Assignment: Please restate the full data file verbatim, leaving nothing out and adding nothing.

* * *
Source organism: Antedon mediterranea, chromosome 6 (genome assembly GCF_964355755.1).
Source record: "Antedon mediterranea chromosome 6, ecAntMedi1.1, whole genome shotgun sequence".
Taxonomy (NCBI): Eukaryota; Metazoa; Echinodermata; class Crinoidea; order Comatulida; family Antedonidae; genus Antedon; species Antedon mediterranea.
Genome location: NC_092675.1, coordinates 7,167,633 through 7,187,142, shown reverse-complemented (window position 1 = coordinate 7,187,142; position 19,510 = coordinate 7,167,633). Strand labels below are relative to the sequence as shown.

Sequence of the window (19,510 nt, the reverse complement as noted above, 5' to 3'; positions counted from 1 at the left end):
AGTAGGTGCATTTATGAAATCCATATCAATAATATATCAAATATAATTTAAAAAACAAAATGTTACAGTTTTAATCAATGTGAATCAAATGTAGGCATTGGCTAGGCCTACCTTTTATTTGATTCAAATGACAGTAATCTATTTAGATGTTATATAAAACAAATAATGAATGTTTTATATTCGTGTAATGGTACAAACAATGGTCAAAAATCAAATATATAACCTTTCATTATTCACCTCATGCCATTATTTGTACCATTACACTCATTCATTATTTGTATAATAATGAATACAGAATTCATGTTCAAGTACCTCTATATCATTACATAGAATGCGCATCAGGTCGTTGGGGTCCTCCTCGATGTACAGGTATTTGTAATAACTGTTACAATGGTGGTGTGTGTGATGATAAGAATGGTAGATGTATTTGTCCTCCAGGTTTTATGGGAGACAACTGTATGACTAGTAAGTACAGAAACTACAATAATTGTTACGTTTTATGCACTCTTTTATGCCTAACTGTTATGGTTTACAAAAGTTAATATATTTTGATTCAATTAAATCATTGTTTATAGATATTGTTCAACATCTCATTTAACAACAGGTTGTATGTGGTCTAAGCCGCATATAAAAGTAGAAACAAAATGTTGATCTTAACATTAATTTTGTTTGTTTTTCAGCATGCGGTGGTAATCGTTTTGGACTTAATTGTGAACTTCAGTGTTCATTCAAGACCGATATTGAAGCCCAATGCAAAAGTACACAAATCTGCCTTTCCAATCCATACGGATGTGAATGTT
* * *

Source organism: Antedon mediterranea, chromosome 6 (genome assembly GCF_964355755.1).
Source record: "Antedon mediterranea chromosome 6, ecAntMedi1.1, whole genome shotgun sequence".
Taxonomy (NCBI): Eukaryota; Metazoa; Echinodermata; class Crinoidea; order Comatulida; family Antedonidae; genus Antedon; species Antedon mediterranea.
Genome location: NC_092675.1, coordinates 7,167,633 through 7,187,142, shown reverse-complemented (window position 1 = coordinate 7,187,142; position 19,510 = coordinate 7,167,633). Strand labels below are relative to the sequence as shown.

Sequence of the window (19,510 nt, the reverse complement as noted above, 5' to 3'; positions counted from 1 at the left end):
AGTAGGTGCATTTATGAAATCCATATCAATAATATATCAAATATAATTTAAAAAACAAAATGTTACAGTTTTAATCAATGTGAATCAAATGTAGGCATTGGCTAGGCCTACCTTTTATTTGATTCAAATGACAGTAATCTATTTAGATGTTATATAAAACAAATAATGAATGTTTTATATTCGTGTAATGGTACAAACAATGGTCAAAAATCAAATATATAACCTTTCATTATTCACCTCATGCCATTATTTGTACCATTACACTCATTCATTATTTGTATAATAATGAATACAGAATTCATGTTCAAGTACCTCTATATCATTACATAGAATGCGCATCAGGTCGTTGGGGTCCTCCTCGATGTACAGGTATTTGTAATAACTGTTACAATGGTGGTGTGTGTGATGATAAGAATGGTAGATGTATTTGTCCTCCAGGTTTTATGGGAGACAACTGTATGACTAGTAAGTACAGAAACTACAATAATTGTTACGTTTTATGCACTCTTTTATGCCTAACTGTTATGGTTTACAAAAGTTAATATATTTTGATTCAATTAAATCATTGTTTATAGATATTGTTCAACATCTCATTTAACAACAGGTTGTATGTGGTCTAAGCCGCATATAAAAGTAGAAACAAAATGTTGATCTTAACATTAATTTTGTTTGTTTTTCAGCATGCGGTGGTAATCGTTTTGGACTTAATTGTGAACTTCAGTGTTCATTCAAGACCGATATTGAAGCCCAATGCAAAAGTACACAAATCTGCCTTTCCAATCCATACGGATGTGAATGTT